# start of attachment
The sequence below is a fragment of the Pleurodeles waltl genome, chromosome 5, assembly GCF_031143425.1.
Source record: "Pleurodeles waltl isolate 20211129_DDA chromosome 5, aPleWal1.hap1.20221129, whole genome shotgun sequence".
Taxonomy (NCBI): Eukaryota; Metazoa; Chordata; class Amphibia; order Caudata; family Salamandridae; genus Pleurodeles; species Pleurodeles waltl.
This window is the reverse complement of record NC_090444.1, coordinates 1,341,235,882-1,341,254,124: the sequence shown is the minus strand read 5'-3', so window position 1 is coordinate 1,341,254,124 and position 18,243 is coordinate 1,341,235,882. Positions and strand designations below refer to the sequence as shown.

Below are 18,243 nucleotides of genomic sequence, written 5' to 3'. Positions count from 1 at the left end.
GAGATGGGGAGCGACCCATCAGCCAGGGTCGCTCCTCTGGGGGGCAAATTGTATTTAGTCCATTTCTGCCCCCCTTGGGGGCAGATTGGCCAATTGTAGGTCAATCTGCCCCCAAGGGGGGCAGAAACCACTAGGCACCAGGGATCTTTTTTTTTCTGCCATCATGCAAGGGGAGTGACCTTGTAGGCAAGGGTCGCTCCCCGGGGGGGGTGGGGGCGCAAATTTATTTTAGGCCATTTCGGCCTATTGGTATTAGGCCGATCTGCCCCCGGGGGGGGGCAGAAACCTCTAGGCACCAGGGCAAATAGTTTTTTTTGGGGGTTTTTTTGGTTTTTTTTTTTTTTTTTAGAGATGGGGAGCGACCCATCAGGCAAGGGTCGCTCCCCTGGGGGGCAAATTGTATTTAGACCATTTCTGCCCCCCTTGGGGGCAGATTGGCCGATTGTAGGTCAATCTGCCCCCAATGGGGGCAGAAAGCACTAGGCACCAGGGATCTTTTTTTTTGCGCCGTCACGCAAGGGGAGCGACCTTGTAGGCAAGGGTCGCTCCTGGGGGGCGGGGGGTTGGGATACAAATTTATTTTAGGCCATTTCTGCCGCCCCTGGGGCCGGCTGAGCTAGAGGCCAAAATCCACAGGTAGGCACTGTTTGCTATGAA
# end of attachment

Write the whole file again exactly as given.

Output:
The sequence below is a fragment of the Pleurodeles waltl genome, chromosome 5, assembly GCF_031143425.1.
Source record: "Pleurodeles waltl isolate 20211129_DDA chromosome 5, aPleWal1.hap1.20221129, whole genome shotgun sequence".
Taxonomy (NCBI): Eukaryota; Metazoa; Chordata; class Amphibia; order Caudata; family Salamandridae; genus Pleurodeles; species Pleurodeles waltl.
This window is the reverse complement of record NC_090444.1, coordinates 1,341,235,882-1,341,254,124: the sequence shown is the minus strand read 5'-3', so window position 1 is coordinate 1,341,254,124 and position 18,243 is coordinate 1,341,235,882. Positions and strand designations below refer to the sequence as shown.

Below are 18,243 nucleotides of genomic sequence, written 5' to 3'. Positions count from 1 at the left end.
GAGATGGGGAGCGACCCATCAGCCAGGGTCGCTCCTCTGGGGGGCAAATTGTATTTAGTCCATTTCTGCCCCCCTTGGGGGCAGATTGGCCAATTGTAGGTCAATCTGCCCCCAAGGGGGGCAGAAACCACTAGGCACCAGGGATCTTTTTTTTTCTGCCATCATGCAAGGGGAGTGACCTTGTAGGCAAGGGTCGCTCCCCGGGGGGGGTGGGGGCGCAAATTTATTTTAGGCCATTTCGGCCTATTGGTATTAGGCCGATCTGCCCCCGGGGGGGGGCAGAAACCTCTAGGCACCAGGGCAAATAGTTTTTTTTGGGGGTTTTTTTGGTTTTTTTTTTTTTTTTTAGAGATGGGGAGCGACCCATCAGGCAAGGGTCGCTCCCCTGGGGGGCAAATTGTATTTAGACCATTTCTGCCCCCCTTGGGGGCAGATTGGCCGATTGTAGGTCAATCTGCCCCCAATGGGGGCAGAAAGCACTAGGCACCAGGGATCTTTTTTTTTGCGCCGTCACGCAAGGGGAGCGACCTTGTAGGCAAGGGTCGCTCCTGGGGGGCGGGGGGTTGGGATACAAATTTATTTTAGGCCATTTCTGCCGCCCCTGGGGCCGGCTGAGCTAGAGGCCAAAATCCACAGGTAGGCACTGTTTGCTATGAA